The next step is to add to the container the specific extension for the application block you want to use. You can load more than one application block extension if required. The name of the extension you add for each block is made up of the Application Block name followed by "BlockExtension" — such as DataAccessBlockExtension, LoggingBlockExtension, and ExceptionHandlingBlockExtension. The following code shows how to load the configuration extension for the Caching Application Block.

uContainer.AddNewExtension<CachingBlockExtension>();


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When you use an application block that has a dependency on other application blocks, you must add the appropriate application block extensions as well as the extension for the application block you actually want to use. For example, to use the Caching Application Block to store cached data in a database, you must add both the CachingBlockExtension and the DataAccessBlockExtension; and, if you want to encrypt cached data, you must also add the CryptographyBlockExtension. The application block extensions available in this release of Enterprise Library are DataAccessBlockExtension, CachingBlockExtension, SecurityBlockExtension, CryptographyBlockExtension, ExceptionHandlingBlockExtension, LoggingBlockExtension and Policy Injection Application Block.


You can now retrieve instances of providers or other objects defined in the standard configuration of Enterprise Library using the Resolve method of the container. For example, the following code shows how you can retrieve a CacheManager instance for use in your applications.

// Get a reference to the default CacheManager as defined in configuration
ICacheManager cacheMgr = uContainer.Resolve<ICacheManager>();

// Get a reference to a specific named CacheManager defined in configuration
ICacheManager namedCacheMgr = uContainer.Resolve<ICacheManager>("MyCache");


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The Enterprise Library configuration generated by the container extensions will be lost when the container is disposed. Therefore, to use the application block objects, you must keep a strong reference to the container in your code. In addition, the objects you create using the application block extensions and the Resolve method of the container are singleton instances whose lifetime is controlled by the Unity container. They will be disposed when the container is disposed or goes out of scope.

Specifying Unity Integration through Configuration

An alternative approach is to specify the configuration requirements in your configuration source. You can configure either or both of the following:

  • You can specify the block extensions you want to use in the Unity configuration.
  • You can specify how Unity should build Enterprise Library objects using the type configuration element in the Unity configuration to define mappings between types (for example, a mapping that returns a SqlDatabase instance when you call the Resolve method or specify injection of the Database type). You can also specify the lifetime and other construction policies of objects using this approach.

The Enterprise Library configuration schema and the Unity Application Block schema are independent. However, you can include a configuration section for the Unity Application Block (where you can specify the configuration for one or more Unity containers; and the types, mappings, instances, and extensions for each container) in the same file as the Enterprise Library configuration. For information on the Unity configuration schema and examples of its use, see Entering Configuration Information in the documentation for The Unity Application Block.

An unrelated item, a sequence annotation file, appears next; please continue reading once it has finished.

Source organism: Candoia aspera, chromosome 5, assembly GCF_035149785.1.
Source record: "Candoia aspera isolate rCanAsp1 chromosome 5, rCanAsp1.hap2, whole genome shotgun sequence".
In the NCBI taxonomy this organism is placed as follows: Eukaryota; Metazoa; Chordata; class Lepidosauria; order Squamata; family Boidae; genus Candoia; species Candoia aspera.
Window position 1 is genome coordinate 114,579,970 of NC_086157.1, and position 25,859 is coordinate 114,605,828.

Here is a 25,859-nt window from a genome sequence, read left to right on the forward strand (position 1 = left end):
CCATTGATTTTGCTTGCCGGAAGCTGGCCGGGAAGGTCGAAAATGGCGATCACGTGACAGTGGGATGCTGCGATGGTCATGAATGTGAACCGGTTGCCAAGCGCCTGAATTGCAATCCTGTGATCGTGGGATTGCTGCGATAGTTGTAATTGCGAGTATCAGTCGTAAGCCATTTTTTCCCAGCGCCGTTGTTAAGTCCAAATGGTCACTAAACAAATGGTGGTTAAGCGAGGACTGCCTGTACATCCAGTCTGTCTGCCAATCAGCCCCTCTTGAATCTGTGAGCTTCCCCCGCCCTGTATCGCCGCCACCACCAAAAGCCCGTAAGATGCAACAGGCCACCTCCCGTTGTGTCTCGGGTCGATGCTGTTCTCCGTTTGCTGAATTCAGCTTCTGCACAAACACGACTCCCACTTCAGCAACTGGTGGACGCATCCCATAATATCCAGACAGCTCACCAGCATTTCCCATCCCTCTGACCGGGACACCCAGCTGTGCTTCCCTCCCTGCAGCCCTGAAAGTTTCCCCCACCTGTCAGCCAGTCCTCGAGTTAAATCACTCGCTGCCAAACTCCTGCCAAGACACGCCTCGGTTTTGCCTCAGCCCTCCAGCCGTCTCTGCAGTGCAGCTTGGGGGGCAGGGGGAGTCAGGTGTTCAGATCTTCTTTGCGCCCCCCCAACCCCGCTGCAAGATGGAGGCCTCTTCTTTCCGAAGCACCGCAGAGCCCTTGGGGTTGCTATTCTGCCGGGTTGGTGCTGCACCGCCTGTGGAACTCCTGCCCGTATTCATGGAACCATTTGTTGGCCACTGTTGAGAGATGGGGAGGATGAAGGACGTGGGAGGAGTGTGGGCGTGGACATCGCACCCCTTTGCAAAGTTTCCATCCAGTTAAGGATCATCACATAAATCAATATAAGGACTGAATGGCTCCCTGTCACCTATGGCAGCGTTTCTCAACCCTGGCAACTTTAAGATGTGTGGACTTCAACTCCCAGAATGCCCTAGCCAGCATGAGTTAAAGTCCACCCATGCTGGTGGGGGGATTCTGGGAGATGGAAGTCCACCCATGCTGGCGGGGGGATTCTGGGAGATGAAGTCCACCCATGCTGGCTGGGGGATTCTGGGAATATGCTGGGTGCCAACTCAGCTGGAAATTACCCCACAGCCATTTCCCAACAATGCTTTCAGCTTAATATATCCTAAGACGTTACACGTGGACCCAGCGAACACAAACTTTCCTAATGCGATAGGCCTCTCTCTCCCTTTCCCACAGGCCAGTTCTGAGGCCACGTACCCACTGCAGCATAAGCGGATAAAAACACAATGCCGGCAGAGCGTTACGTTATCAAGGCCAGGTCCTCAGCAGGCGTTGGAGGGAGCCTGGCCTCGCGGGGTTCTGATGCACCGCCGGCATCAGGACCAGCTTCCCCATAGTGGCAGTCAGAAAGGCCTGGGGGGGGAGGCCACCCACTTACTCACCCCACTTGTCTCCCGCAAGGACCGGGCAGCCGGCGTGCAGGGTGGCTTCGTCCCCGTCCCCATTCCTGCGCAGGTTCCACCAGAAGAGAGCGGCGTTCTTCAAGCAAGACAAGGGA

Using the Enterprise Library Integration Facades

You can use Unity to inject instances of Enterprise Library objects into your custom objects and classes. For more information, see the following section Injecting Enterprise Library Objects into Custom Business Objects.

However, some features of Enterprise Library are provided by static façades that cannot be injected. Instead, you can use the new non-static façades provided with the application blocks. The following table shows the façades you can use and the corresponding static Enterprise Library façade that they replace.

Existing façade

New façade for use with Unity

ExceptionPolicy

ExceptionManager

Tracer

TraceManager

Cryptographer

CryptographyManager

You can also use the Unity Application Block to inject instances of the Enterprise Library objects and services into custom business objects and components. This example shows how a custom class can depend on a LogWriter instance. The following code shows the custom class.

public class MyNewObject
{
  public MyNewObject(LogWriter myLogger)
  { 
    myLogger.Write("Some message");
  }
} 

You can then load the Enterprise Library core extension and the Logging Application Block extension into a Unity container, and then you can instantiate the custom class complete with the injected reference to the LogWriter class, as shown in the following code.

IUnityContainer uContainer = new UnityContainer();
uContainer.AddNewExtension<EnterpriseLibraryCoreExtension>();
uContainer.AddNewExtension<LoggingBlockExtension>();
MyNewObject myNewInstance = uContainer.Resolve<MyNewObject>();


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To use this approach to creating instances of application block objects, you must add the Unity Application Block to your application configuration using the Enterprise Library configuration tools. For information about how to add application blocks to your Enterprise Library configuration, see Configuring Enterprise Library. For details of how to configure the Unity Application Block, see Entering Configuration Information in the Unity Application Block documentation. For information about using the dependency injection features of the Unity Application Block, see The Unity Application Block.